Also 1-1/2 bags per hole is about right for a 4×4 fence post. Also remember, the depth of the post hole should be one-half of the above-ground post height. (Example: For a 6′ above ground post, use a post with an overall height of 9 feet and place 3 feet in the ground).

How much quikrete do I need for a post hole?

Remember, the depth of the post hole should be one-half of the above-ground post height. (Example: For a 6 feet above ground post, use a post with an overall height of 9 feet and place 3 feet in the ground). The calculator will indicate the number of 50 lb. bags of QUIKRETE® Fast-Setting Concrete you need.

Consequently, how do you install a fence post without concrete?

Procedure:

  1. Find a concrete surface and lightly tamp your digging iron against it.
  2. Remove the turf and topsoil from the site of the post.
  3. Dig the hole putting the displaced earth onto the tarp.
  4. Pour 4 inches of gravel into the hole.
  5. Place the post in the hole.
  6. Add another 2 inches of gravel around the base of the post.
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Also, how much cement do I need for fence posts? Related To:

  1. The general rule of thumb when setting a post is that the depth of the post’s hole needs to be 1/3 to 1/2 of the actual above-ground height of the post.
  2. Now that you’ve determined the size of the hole you’ll need, you can use the chart below to determine how many 50-pound bags of concrete you’ll need.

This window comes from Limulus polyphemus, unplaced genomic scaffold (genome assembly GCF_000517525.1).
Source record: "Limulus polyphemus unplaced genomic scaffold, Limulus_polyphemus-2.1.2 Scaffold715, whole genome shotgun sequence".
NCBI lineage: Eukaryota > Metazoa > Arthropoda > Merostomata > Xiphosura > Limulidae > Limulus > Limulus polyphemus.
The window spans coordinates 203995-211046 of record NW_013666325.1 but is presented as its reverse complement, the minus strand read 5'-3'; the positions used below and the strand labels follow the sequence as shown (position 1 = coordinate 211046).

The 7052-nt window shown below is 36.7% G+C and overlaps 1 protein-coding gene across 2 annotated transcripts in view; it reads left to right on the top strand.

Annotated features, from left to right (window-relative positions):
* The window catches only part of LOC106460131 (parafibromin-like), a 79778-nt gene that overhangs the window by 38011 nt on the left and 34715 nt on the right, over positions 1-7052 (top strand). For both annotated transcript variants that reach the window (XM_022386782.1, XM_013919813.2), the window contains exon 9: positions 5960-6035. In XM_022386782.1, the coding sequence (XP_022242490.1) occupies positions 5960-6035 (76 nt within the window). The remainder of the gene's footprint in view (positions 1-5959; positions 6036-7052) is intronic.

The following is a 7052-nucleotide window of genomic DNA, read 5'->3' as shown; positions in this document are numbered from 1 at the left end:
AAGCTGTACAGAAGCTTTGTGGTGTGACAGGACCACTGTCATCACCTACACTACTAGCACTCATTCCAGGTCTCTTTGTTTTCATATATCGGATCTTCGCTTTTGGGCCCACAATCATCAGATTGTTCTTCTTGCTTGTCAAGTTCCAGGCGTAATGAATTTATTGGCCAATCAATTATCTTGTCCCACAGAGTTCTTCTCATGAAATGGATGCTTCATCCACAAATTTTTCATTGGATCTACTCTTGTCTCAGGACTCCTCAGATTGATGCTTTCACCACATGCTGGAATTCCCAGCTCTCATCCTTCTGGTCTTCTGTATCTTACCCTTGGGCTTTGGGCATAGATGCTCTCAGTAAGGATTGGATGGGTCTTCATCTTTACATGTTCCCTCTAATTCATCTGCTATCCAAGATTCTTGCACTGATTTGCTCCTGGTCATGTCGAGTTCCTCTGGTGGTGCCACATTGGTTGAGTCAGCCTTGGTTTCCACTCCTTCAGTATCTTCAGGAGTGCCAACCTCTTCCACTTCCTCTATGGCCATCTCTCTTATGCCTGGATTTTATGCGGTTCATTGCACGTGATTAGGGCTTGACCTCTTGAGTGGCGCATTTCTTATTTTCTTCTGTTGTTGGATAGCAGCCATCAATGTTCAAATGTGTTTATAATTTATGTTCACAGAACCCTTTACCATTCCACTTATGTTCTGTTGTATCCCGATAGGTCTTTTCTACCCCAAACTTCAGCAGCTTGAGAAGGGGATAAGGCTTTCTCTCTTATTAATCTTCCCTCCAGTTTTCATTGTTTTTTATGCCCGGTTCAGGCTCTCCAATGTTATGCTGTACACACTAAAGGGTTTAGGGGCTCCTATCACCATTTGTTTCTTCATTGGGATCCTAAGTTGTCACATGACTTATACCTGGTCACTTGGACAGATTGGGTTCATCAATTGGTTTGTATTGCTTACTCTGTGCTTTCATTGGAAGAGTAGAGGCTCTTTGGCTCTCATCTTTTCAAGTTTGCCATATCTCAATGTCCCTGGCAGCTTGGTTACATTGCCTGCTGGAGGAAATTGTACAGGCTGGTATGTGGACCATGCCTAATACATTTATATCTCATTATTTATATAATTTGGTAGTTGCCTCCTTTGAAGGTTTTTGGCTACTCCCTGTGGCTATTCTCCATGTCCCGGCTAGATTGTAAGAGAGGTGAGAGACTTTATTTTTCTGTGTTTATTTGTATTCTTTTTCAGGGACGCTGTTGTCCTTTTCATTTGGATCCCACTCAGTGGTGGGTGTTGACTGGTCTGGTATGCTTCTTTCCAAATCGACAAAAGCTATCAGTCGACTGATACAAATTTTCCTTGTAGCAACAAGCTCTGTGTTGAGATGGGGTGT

Why do fence posts rot at ground level?

The main cause is the wood having prolonged exposure to moisture in soil which means fence posts decay at ground level – just above the concrete base. This means the post will still be solid below and above the damaged area. Insect infestations can also cause rotting in wooden fence posts.

How long does it take for concrete to dry for fence posts?

Typically, you can apply some weight to the posts after 4 hours, but it’s a good idea to wait at least 24 hours before resuming fence construction. Standard concrete mixes may take up to two hours to set and should cure for 24 to 48 hours before any forces are applied to the posts.

How deep does a fence post need to be in the ground?

Dig post hole so diameter of the hole is 3 times the width of the post (i.e., the hole for a 4″ wood post should be about 12 inches wide). The depth of the hole should be 1/3-1/2 the post height above ground (i.e., a 6-foot tall fence would require a hole depth of at least 2 feet).

How many bags of Postcrete do you need per post?

1 bag

How deep should steel fence posts be set?

The standard rule of thumb is to bury at least a third of the length of the fence post in the ground (half is better), but local building codes may require a minimum depth, such as 30 inches, so check with your local building authority before you start.

How long do pressure treated fence posts last?

Most treatment companies claim that when treated, most lumber will last more than 20 years. This holds true for pine and spruce, while cedar may last up to 40 years.

How big of a hole do I need for a 4×4 post?

Dig an 8″-diameter hole at least 6″ deeper than your area’s frost line for each 4×4 post, using a power auger, hand auger, or post-hole digger. A 6×6 post requires a 10″-diameter hole. Shovel a 6″ layer of gravel into the hole to provide drainage.